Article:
The BDS Call to Israel (From bdsmovement.net):
1. Ending its occupation and colonization of all Arab lands and dismantling the Wall
2. Recognizing the fundamental rights of the Arab-Palestinian citizens of Israel to full equality; and
3. Respecting, protecting and promoting the rights of Palestinian refugees to return to their homes and properties as stipulated in UN resolution 194.

Why we oppose the Israeli occupation of Palestine
Occupation means that troops from a hostile nation move into an area and take control, as Israel did in 1967 when it illegally occupied Palestinian lands in the West Bank, Gaza, Golan Heights and East Jerusalem. In Palestine these days it means that people may have to show their ID and explain their business to any Israeli soldier at any time. The soldier can decide to turn the Palestinian back on a whim, and open resistance can be fatal, so Palestinians must endure this humiliating and dangerous process routinely as they go about their daily business. Any protest, no matter how peaceful, is met with brutal violence.

Occupation means surveillance of all aspects of Palestinian life by every possible means, from secret police who interrogate prisoners with torture, to every kind of high tech surveillance. The secret police sow dissension wherever possible, and they systematically murder and imprison emerging Palestinian leaders. Sadly, they target peace activists who appear to be building support and making connections with Israeli peace activists.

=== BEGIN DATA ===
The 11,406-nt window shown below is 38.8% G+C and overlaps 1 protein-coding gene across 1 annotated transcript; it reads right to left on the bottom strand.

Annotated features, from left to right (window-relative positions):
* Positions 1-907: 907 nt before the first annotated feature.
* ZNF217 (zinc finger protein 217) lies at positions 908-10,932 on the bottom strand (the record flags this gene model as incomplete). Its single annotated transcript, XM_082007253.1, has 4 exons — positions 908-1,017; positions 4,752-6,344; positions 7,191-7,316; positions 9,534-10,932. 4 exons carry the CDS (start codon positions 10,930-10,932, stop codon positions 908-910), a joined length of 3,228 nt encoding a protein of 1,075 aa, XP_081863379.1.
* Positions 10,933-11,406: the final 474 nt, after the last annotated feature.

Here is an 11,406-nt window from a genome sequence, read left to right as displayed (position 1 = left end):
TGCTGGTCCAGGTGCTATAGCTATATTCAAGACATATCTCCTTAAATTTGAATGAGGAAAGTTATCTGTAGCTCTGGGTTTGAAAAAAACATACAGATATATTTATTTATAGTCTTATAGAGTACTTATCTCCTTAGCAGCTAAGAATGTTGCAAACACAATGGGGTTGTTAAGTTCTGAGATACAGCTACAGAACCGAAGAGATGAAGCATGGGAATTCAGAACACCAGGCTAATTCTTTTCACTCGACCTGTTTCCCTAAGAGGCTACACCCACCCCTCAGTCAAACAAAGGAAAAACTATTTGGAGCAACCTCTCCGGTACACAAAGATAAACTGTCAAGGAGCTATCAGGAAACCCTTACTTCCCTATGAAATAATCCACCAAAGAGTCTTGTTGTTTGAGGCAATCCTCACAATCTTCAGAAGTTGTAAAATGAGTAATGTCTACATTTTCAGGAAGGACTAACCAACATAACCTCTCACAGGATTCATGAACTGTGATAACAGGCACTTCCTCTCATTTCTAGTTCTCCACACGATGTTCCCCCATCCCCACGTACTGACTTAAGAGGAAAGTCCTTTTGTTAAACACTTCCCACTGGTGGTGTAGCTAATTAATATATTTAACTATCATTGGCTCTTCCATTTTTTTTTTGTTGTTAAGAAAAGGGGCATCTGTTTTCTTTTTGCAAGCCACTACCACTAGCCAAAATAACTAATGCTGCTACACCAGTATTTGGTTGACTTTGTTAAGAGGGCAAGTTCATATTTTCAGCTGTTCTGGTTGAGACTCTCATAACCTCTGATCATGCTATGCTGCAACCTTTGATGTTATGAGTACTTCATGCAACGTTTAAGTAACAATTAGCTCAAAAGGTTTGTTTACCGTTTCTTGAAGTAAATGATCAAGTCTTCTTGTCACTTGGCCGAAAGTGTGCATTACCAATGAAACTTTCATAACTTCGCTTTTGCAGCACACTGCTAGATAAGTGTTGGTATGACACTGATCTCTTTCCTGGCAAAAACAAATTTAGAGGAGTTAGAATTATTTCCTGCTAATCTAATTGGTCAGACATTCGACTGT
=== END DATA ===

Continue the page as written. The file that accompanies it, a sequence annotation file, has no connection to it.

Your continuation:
Occupation means systematic destruction of roads, houses, orchards, workshops, and other things that people need to go on living normal lives. Israelis arbitrarily decide that a military post must go on a certain hill, that shots may have come from behind a repair shop, that a security road must be built across a Palestinian village or farm, or that someone’s house blocks the line of fire from an Israeli outpost. Out come the armored bulldozers and the troops. Houses are bulldozed, orchards and olive groves are uprooted, terraces broken down, wells and water distribution systems are destroyed, possessions are trashed. People who resist are beaten, tear-gassed, imprisoned, and killed.

Occupation means terroristic rocket attacks and bombing in Israeli attempts to assassinate Palestinian leaders. These attacks usually are so ferocious that they involve the killing and wounding of many ordinary people. The Israeli government defends this barbaric practice as necessary, but one can imagine their consequences if a Palestinian assassin were to do the same to an Israeli leader. The unlikeness of this happening underscores the real inequality of the struggle. The Israeli government arrogantly claims the right to dominate and bully the Palestinian people, in other words, that their might makes them right. We disagree.